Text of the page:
Hong Kong (dpa) - Hong Kong’s top court ruled Wednesday that foreign same-sex couples have the right to spousal visas in a landmark ruling for the socially conservative city.
The decision concludes a lengthy legal battle begun by a British woman known as "QT," who came to Hong Kong in 2011 with her same-sex partner "SS."
Although married in Britain, QT was denied a dependent visa and she applied for a legal review.
A brief legal victory in September for QT in Hong Kong's lower courts was immediately appealed by the Department of Immigration in the Court of Final Appeal.
In its ruling on Wednesday, the court struck down the Immigration Department’s current policy as "discriminatory."
It found that the ability to bring a dependent to Hong Kong was a legitimate concern in attracting "foreign talent" to the city and prioritising heterosexual couples was "counter-productive."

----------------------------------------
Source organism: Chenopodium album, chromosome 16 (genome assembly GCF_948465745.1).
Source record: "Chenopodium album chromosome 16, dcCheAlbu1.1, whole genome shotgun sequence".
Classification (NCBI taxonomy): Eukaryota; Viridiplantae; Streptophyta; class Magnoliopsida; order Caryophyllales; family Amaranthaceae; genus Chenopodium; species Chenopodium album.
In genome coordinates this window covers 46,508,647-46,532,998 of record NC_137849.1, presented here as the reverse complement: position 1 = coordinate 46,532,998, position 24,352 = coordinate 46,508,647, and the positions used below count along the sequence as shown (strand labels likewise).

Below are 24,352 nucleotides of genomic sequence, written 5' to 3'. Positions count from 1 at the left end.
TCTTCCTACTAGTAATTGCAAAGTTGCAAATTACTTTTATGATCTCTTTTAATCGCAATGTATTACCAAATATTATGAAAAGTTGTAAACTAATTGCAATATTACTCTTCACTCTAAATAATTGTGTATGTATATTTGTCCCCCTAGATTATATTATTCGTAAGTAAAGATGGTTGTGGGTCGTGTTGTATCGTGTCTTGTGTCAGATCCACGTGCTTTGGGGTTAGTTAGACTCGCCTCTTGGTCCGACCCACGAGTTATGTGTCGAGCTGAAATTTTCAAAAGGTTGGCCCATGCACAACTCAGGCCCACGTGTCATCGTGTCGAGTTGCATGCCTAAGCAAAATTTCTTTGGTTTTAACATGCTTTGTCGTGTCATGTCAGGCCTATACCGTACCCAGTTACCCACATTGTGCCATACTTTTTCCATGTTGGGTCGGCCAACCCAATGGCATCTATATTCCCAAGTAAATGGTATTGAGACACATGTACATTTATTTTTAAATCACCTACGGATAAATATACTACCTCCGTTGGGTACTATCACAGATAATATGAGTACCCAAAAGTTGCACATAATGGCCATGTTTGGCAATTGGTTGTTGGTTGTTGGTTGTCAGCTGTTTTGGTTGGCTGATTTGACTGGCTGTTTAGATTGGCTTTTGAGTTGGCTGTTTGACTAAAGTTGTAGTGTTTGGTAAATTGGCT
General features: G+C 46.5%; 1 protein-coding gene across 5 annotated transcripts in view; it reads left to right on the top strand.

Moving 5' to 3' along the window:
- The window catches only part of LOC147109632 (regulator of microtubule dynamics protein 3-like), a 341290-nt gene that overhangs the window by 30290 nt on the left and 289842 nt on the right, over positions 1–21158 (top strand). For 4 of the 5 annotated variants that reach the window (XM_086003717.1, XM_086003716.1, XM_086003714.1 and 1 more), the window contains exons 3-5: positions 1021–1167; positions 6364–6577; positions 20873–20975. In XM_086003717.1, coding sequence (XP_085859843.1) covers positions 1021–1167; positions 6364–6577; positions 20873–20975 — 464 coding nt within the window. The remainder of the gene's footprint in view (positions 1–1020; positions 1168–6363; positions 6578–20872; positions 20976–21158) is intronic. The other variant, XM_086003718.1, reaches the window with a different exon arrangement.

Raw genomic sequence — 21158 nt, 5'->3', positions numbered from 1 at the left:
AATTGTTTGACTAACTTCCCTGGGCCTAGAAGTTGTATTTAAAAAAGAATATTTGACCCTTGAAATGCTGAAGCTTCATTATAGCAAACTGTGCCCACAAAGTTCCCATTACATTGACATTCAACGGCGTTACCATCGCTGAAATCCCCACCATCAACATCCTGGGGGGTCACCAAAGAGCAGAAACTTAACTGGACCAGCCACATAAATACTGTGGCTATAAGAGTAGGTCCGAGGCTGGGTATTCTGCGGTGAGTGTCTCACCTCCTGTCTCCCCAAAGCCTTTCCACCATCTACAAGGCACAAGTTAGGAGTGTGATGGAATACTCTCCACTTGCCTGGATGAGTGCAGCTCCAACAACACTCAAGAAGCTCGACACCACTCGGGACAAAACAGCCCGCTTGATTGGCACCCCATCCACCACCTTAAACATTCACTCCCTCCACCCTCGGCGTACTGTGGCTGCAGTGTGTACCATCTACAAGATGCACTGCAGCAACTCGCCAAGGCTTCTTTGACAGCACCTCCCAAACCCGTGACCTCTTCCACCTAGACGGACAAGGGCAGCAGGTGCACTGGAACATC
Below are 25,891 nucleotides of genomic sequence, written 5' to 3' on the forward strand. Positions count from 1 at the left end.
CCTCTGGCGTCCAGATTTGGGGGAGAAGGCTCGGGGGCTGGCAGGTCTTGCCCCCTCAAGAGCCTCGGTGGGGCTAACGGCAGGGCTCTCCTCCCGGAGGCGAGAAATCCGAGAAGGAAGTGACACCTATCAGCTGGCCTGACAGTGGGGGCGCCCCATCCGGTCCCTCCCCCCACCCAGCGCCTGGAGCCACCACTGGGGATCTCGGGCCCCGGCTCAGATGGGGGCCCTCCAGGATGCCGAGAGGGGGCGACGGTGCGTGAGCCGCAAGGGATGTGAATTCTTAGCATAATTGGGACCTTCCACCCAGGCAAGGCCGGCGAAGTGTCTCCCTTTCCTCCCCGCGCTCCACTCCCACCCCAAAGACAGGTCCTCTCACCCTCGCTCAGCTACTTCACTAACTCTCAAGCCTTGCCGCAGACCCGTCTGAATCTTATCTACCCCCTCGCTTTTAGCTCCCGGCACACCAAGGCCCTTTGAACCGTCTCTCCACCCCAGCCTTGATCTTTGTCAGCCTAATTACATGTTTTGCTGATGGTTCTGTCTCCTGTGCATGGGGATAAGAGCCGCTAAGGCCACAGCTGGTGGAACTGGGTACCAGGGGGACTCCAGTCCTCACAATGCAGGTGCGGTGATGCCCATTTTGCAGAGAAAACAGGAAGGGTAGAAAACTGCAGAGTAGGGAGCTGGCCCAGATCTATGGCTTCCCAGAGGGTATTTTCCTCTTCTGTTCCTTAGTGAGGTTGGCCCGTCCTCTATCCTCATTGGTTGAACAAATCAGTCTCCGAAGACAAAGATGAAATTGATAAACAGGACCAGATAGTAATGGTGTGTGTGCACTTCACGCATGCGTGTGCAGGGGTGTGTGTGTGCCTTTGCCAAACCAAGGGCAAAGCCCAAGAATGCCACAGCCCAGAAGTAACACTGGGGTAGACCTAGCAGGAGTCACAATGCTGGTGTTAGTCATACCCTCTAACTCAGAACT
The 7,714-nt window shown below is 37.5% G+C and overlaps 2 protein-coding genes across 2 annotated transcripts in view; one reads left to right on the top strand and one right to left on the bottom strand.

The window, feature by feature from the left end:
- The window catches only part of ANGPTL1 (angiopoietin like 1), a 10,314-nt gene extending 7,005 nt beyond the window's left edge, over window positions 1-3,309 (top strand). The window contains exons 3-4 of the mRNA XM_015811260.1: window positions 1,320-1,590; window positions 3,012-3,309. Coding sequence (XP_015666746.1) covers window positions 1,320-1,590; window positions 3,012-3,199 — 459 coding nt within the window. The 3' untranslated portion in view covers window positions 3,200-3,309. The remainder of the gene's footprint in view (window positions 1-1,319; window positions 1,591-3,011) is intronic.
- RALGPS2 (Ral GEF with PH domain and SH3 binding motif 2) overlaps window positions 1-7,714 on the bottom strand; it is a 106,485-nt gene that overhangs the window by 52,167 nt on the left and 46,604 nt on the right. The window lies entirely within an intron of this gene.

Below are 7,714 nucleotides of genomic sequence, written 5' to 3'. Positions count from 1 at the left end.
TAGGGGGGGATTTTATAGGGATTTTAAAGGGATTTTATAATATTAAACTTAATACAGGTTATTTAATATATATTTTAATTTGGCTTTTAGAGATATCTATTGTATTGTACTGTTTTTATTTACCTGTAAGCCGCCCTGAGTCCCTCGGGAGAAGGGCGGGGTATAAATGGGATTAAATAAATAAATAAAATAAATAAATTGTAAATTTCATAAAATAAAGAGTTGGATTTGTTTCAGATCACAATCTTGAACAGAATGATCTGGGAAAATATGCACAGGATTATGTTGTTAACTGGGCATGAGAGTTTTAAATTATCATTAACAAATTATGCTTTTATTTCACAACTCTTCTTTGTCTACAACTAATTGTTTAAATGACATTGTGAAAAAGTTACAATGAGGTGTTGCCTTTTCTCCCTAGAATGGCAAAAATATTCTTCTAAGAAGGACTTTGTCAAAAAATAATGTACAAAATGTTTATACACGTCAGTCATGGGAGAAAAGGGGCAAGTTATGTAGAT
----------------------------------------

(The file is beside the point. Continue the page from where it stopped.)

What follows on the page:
The case has been closely watched by Hong Kong’s large foreign community, which makes up almost 8.6 per cent of the population, according to government data.
The ruling was immediately described as a "a milestone for Hong Kong and a watershed moment for the rights of LGBTI people across Asia," by rights watchdog Amnesty International.
In March, 15 leading financial institutions, 16 law firms, and Amnesty International applied to file written submissions in support of QT but were ultimately rejected.
Hong Kong's government has fought against similar cases that could serve as a step towards legalising same sex marriage and include extending benefits to the same sex partners of civil servants.